Top positive review
A pleasure to read
Reviewed in the United States on February 3, 2017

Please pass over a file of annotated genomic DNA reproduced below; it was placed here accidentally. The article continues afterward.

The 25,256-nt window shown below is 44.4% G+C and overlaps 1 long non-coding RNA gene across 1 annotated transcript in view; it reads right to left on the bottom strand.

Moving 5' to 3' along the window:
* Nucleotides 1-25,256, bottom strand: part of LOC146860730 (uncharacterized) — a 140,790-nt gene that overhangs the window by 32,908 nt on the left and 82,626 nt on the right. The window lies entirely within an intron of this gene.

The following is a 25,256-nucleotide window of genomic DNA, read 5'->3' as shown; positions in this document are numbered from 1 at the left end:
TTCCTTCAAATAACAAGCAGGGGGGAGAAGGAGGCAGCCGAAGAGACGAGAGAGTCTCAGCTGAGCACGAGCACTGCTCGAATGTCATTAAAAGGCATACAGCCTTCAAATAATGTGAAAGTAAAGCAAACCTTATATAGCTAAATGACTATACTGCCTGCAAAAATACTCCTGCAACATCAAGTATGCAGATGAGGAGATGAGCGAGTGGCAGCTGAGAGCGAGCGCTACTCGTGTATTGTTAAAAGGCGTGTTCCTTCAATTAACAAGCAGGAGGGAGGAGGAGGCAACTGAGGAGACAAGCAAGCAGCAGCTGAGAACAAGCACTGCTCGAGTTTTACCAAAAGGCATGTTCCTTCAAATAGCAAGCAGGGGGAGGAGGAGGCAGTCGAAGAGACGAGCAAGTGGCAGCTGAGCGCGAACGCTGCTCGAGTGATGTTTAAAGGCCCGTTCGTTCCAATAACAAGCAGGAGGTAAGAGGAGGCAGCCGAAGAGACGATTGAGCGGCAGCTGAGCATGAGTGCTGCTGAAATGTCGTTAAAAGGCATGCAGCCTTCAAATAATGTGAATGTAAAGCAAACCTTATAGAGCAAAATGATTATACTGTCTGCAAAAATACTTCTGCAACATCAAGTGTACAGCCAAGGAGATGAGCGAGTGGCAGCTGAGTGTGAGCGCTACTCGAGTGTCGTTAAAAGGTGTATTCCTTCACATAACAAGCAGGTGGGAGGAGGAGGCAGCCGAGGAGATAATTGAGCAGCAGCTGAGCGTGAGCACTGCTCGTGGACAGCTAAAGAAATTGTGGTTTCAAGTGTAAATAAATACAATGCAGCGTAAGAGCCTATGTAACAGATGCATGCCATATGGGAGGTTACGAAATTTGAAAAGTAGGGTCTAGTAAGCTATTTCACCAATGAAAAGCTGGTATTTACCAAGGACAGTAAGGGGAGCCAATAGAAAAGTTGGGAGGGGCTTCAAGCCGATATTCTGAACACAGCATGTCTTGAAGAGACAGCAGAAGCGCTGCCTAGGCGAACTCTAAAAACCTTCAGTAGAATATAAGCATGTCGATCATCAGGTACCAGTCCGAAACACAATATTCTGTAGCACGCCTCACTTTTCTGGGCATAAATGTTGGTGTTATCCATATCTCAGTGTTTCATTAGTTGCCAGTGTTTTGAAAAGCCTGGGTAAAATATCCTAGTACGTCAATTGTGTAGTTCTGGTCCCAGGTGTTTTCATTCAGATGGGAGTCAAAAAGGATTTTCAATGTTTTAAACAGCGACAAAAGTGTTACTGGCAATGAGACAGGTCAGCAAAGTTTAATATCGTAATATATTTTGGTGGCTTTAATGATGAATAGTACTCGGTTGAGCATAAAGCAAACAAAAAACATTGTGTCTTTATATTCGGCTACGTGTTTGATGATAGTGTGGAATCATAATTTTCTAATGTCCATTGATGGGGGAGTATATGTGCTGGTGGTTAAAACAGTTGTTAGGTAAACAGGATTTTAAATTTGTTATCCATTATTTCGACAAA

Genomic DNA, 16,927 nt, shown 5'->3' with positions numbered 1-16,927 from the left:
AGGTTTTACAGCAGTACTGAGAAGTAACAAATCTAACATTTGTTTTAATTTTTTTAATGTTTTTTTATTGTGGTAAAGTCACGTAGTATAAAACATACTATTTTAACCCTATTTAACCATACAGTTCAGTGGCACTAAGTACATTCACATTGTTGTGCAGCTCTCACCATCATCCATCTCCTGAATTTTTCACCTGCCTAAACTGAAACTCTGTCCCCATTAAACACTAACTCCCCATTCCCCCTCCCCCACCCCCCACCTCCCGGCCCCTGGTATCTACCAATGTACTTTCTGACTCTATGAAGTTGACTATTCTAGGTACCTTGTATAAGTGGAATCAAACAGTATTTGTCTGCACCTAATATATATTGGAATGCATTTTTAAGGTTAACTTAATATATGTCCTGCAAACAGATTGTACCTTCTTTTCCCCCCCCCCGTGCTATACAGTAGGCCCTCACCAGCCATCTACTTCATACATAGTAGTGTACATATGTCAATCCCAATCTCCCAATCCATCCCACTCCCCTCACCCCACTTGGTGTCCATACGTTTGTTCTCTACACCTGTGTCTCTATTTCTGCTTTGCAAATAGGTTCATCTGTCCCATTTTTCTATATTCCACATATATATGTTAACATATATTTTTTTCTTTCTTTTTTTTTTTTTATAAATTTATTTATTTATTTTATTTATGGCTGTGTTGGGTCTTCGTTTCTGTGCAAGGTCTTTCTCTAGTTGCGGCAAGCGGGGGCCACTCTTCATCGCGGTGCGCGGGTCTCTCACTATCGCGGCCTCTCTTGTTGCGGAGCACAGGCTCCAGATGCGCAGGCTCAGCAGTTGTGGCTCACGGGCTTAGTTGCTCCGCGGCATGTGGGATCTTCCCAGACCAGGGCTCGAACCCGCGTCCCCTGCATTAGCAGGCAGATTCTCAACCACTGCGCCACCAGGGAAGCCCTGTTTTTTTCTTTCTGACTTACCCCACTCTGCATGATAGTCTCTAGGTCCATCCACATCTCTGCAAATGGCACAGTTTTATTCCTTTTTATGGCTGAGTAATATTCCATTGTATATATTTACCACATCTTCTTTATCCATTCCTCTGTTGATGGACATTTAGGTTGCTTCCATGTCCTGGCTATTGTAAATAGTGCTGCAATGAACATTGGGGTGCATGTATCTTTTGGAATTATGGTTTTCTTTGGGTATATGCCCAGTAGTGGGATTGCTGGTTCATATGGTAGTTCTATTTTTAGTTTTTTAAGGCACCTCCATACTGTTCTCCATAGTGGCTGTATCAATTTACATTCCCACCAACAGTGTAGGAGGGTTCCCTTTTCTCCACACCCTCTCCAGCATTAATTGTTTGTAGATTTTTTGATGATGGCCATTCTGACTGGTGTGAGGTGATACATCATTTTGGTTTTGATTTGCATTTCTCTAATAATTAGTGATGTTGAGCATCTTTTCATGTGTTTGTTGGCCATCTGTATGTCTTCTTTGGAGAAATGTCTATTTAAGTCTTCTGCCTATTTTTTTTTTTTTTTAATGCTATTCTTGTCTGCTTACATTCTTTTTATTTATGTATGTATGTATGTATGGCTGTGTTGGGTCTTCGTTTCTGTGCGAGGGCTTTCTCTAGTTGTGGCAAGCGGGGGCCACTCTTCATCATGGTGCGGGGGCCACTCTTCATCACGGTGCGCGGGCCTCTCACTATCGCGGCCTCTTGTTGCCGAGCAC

Docu-books, be it about events that happened 2 billion years, or just two-weeks ago; be it about religions, politics, wars, arts, or sciences-should be (in my opinion) reviewed on three levels. Is the subject interesting? Does the book bring new interesting insights to this already interesting subject? From the literary point of view, is the book well written? The "Last Supper" deserves high marks on all of the above. The subject is not merely interesting, but is hypnotically fascinating. The reader immerses herself/himself in the truly Byzantine world of Italian and European politics at the explosive times of the mid-Renaissance, where lay and Catholic rulers constantly plot against each other, making and breaking pacts daily. Where the SON OF THE POPE (!!) leads the Pope's army against Catholic rulers and their Catholic subjects, where a crazed Dominican monk institutes the Kingdom of God in jaded Florence and his Army of God child soldiers denounce pleasure seeking heretics….I could go on and on and on. The ruler intimately associated with Leonardo and the Last Supper, Lodovico Moro, the Duke of Milan, is the epitome of all that is crooked, depraved, power-hungry in that cauldron. Overlay this with the seething and boiling world of Renaissance Art, and overlay even that with one of the most enigmatic, tragic, and brilliant figures in the history of art and science-and you get a whopper of a topic. As to the insights, Mr. Ross King deserves a lot of credit. I am not an expert on the Italian Renaissance, neither on Leonardo, but I have been fascinated enough by him and his times to have read at least four or five books that recount his life and art (out of the tens, or more, starting with Giorgio Vasari's 1568 chapter on Leonardo). Mr. King is a compleat erudite, citing his sources and relating facts that I either did not know, or had a different interpretation of. For example, the lost Battle of Anghiari was attributed to Leonardo's invention of new wall painting techniques, which failed to dry and when heated, simply ran off the walls. However, Mr. King adds Leonardo's well-known tardiness as a weighty factor of the painting disappearance. Many facts related to his personal relations with his contemporaries also appear here, but not in many other biographies. But the main point, as the book's title indicates, is the artistic, technical, religious, and personal aspects of Leonardo's creating the Last Supper, correctly defined as the world's most famous painting. And here I am glad to grant Mr. King his third first prize, for his writing skills. The book is very well written, detailed but readable, gossipy yet expert, all you might want from a really fascinating historical tale. Mr. King falls into the inevitable trap of digressing from Leonardo and the Last Supper, to Leonardo and his art and science, and to Leonardo and the fifteenth century Italian renaissance. These digressions are unavoidable and, frankly they add rather than detract from the book. A pleasure to read.